Former premier Peckford wasn’t interested in the Atlantic route because, he argued, it would cost more, cutting into the province’s end profit. 

He felt the province had the constitutional right to transmit electricity through Quebec. 

Further, he argued that Ottawa wasn’t living up to its responsibility by not forcing Quebec to allow a power corridor through its territory.

"We’re not going to get the same value out of a resource that we could of got,” Peckford told On Camera. “They (the federal government) have not lived up to their responsibility and we’ve got to force them to do it (put a power corridor through Quebec).”

Peckford told then-prime minister Pierre Trudeau that he must exercise, what he saw as, Ottawa’s constitutional right to intercede and allow the power corridor through Quebec.

At the time, Trudeau said electricity has to be treated the same as the passing of oil and gas through a province. 

“I’m telling you now, you’re afraid of two might-bes ... that Quebec wouldn’t make a reasonable deal with you, and second that you would have no right under the constitution to apply for passage,” said Trudeau. 

“And I’m telling you that as far as we’re concerned ... if Quebec refuses passage of that particular good or service, we would have to take our responsibility. But they haven’t been asked and how can you assume they will refuse.” 

Then-federal Energy Minister Mark LaLonde wasn’t so definitive when answering questions on whether Newfoundland and Labrador has the right to put a power corridor through Quebec. 

He preferred that the two provinces negotiate.

“Well, we have indicated in the past, I have indicated in the past, that if there was fair evidence that the negotiations were impossible between the two provinces by themselves, the federal government was ready to try and help,” LaLonde told On Camera.

He said Quebec has the right to say no to a power corridor.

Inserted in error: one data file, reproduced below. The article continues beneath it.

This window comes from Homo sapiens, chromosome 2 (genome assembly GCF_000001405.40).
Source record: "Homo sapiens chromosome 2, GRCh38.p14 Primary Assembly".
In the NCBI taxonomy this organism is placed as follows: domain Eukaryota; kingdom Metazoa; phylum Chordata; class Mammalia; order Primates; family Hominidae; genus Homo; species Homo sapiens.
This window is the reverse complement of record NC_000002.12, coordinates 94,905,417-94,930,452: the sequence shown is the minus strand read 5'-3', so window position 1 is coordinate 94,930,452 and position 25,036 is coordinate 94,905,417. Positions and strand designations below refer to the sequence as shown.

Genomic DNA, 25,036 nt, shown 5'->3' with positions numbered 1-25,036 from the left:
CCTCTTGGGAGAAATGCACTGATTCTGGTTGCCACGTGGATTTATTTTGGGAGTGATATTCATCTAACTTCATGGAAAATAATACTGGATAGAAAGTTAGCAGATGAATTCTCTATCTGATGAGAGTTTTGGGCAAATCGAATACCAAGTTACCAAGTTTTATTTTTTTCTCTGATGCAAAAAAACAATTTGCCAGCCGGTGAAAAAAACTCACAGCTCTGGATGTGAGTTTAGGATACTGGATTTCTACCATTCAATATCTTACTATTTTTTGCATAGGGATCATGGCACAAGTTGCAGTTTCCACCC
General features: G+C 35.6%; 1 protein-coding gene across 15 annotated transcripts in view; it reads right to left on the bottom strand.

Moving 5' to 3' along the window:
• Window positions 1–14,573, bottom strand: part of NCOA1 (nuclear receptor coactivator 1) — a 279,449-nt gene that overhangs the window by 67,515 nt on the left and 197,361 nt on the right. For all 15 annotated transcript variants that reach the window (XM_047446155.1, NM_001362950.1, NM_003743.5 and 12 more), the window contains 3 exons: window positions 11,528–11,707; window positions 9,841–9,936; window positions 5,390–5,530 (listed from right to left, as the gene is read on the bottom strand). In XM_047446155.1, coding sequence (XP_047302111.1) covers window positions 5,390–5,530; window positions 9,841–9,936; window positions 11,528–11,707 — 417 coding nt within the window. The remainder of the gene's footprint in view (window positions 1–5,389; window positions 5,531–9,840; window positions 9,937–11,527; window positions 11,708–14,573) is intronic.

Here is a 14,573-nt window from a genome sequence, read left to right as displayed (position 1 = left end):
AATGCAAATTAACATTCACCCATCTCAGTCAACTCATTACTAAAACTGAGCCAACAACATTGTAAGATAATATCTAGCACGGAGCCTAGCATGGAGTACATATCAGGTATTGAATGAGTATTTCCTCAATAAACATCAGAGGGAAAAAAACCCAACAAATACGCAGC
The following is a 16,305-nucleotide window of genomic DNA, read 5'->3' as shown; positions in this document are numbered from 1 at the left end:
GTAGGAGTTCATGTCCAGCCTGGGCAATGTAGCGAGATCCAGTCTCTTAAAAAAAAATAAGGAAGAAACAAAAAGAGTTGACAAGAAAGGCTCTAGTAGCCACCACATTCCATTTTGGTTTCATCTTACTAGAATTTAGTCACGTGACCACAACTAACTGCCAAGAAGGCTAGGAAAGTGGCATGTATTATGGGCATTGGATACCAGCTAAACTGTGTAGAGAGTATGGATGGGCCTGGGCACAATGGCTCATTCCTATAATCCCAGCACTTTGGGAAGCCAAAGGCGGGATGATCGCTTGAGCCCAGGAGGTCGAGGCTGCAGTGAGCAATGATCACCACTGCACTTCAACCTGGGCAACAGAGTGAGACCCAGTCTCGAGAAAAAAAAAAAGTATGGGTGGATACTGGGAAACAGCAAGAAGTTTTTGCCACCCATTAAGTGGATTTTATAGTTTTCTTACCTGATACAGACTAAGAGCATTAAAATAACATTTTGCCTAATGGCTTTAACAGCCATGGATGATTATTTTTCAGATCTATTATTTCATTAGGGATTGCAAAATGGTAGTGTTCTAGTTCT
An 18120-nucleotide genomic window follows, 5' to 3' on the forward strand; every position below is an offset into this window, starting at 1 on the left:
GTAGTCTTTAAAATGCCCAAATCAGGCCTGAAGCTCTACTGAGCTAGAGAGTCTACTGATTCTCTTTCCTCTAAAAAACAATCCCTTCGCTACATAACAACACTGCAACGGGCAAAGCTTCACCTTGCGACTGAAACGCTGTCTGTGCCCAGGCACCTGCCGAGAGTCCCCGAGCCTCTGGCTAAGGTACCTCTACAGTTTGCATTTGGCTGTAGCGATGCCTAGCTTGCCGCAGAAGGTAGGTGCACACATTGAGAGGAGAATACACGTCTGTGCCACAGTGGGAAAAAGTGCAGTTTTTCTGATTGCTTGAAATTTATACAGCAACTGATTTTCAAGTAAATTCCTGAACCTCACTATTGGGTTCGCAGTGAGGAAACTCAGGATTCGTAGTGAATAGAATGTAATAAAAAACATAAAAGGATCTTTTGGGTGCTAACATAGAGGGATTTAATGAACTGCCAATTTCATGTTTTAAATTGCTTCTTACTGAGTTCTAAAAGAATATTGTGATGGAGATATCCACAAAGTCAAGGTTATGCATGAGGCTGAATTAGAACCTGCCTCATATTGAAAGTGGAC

“It has the right, the question is does the federal government have the right to intervene? I suppose to those questions, my answer is yes to both. Provincial governments can always say ‘No, I won’t co-operate, you won’t use my grid,’ and then the federal government has the power, I suspect under the Constitution, as it has the power to build pipelines.”


A power corridor through Quebec made some financiers on Wall Street nervous because of the separatist movement. 

Then provincial-Energy minister Leo Barry (he later became a judge with the Supreme Court of Newfoundland and Labrador) said Ottawa was exercising political favouritism by not forcing Quebec to allow a power corridor.

“Well I think we don’t have to stretch the bounds of the imagination to realize that when Quebec supplies the government in power close to one half of their seats, if not more, then they are going to be reluctant to do what, as the government, the responsible government, they have the clear duty to do,” Barry told On Camera


Quebec Liberal leader Claude Ryan said at the time he didn’t feel the Government of Canada could do any more than suggest that Quebec allow a power corridor through the province.

“So unless it were to be declared a matter of national interest, and even there, the jurisdiction of the federal government would be highly dubious, you know,” Ryan told On Camera. “It has to be decided between Quebec and Newfoundland. It may serve as interpreter of the needs of one province … provided it is not done in an authoritarian fashion.”